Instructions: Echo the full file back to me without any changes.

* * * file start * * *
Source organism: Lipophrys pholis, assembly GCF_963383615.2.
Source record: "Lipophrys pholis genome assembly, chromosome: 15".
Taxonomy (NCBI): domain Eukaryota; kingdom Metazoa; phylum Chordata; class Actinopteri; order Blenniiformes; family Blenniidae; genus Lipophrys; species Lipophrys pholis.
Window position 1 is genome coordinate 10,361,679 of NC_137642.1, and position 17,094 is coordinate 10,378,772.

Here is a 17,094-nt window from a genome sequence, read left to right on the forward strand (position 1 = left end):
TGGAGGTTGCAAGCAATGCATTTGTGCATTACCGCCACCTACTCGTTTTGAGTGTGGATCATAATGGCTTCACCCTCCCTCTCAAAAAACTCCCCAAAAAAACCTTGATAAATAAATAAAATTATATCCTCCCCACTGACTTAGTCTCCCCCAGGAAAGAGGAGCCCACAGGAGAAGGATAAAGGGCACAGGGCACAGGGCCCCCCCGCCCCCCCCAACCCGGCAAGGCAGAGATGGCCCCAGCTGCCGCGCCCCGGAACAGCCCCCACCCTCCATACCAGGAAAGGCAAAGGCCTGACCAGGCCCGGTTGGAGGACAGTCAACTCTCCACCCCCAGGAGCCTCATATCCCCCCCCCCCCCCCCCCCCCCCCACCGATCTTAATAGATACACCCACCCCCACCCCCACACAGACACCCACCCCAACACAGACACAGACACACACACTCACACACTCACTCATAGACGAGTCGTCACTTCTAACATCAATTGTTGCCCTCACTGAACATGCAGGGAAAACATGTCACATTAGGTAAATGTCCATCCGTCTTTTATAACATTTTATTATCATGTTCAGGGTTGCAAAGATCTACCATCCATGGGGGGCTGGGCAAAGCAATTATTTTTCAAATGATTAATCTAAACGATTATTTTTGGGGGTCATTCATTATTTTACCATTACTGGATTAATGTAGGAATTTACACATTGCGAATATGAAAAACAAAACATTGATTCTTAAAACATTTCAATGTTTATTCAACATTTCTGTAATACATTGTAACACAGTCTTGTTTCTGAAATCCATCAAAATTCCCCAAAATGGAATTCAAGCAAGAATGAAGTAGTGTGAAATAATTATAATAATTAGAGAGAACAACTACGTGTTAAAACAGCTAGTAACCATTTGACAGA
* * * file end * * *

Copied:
Source organism: Lipophrys pholis, assembly GCF_963383615.2.
Source record: "Lipophrys pholis genome assembly, chromosome: 15".
Taxonomy (NCBI): domain Eukaryota; kingdom Metazoa; phylum Chordata; class Actinopteri; order Blenniiformes; family Blenniidae; genus Lipophrys; species Lipophrys pholis.
Window position 1 is genome coordinate 10,361,679 of NC_137642.1, and position 17,094 is coordinate 10,378,772.

Here is a 17,094-nt window from a genome sequence, read left to right on the forward strand (position 1 = left end):
TGGAGGTTGCAAGCAATGCATTTGTGCATTACCGCCACCTACTCGTTTTGAGTGTGGATCATAATGGCTTCACCCTCCCTCTCAAAAAACTCCCCAAAAAAACCTTGATAAATAAATAAAATTATATCCTCCCCACTGACTTAGTCTCCCCCAGGAAAGAGGAGCCCACAGGAGAAGGATAAAGGGCACAGGGCACAGGGCCCCCCCGCCCCCCCCAACCCGGCAAGGCAGAGATGGCCCCAGCTGCCGCGCCCCGGAACAGCCCCCACCCTCCATACCAGGAAAGGCAAAGGCCTGACCAGGCCCGGTTGGAGGACAGTCAACTCTCCACCCCCAGGAGCCTCATATCCCCCCCCCCCCCCCCCCCCCCCCACCGATCTTAATAGATACACCCACCCCCACCCCCACACAGACACCCACCCCAACACAGACACAGACACACACACTCACACACTCACTCATAGACGAGTCGTCACTTCTAACATCAATTGTTGCCCTCACTGAACATGCAGGGAAAACATGTCACATTAGGTAAATGTCCATCCGTCTTTTATAACATTTTATTATCATGTTCAGGGTTGCAAAGATCTACCATCCATGGGGGGCTGGGCAAAGCAATTATTTTTCAAATGATTAATCTAAACGATTATTTTTGGGGGTCATTCATTATTTTACCATTACTGGATTAATGTAGGAATTTACACATTGCGAATATGAAAAACAAAACATTGATTCTTAAAACATTTCAATGTTTATTCAACATTTCTGTAATACATTGTAACACAGTCTTGTTTCTGAAATCCATCAAAATTCCCCAAAATGGAATTCAAGCAAGAATGAAGTAGTGTGAAATAATTATAATAATTAGAGAGAACAACTACGTGTTAAAACAGCTAGTAACCATTTGACAGA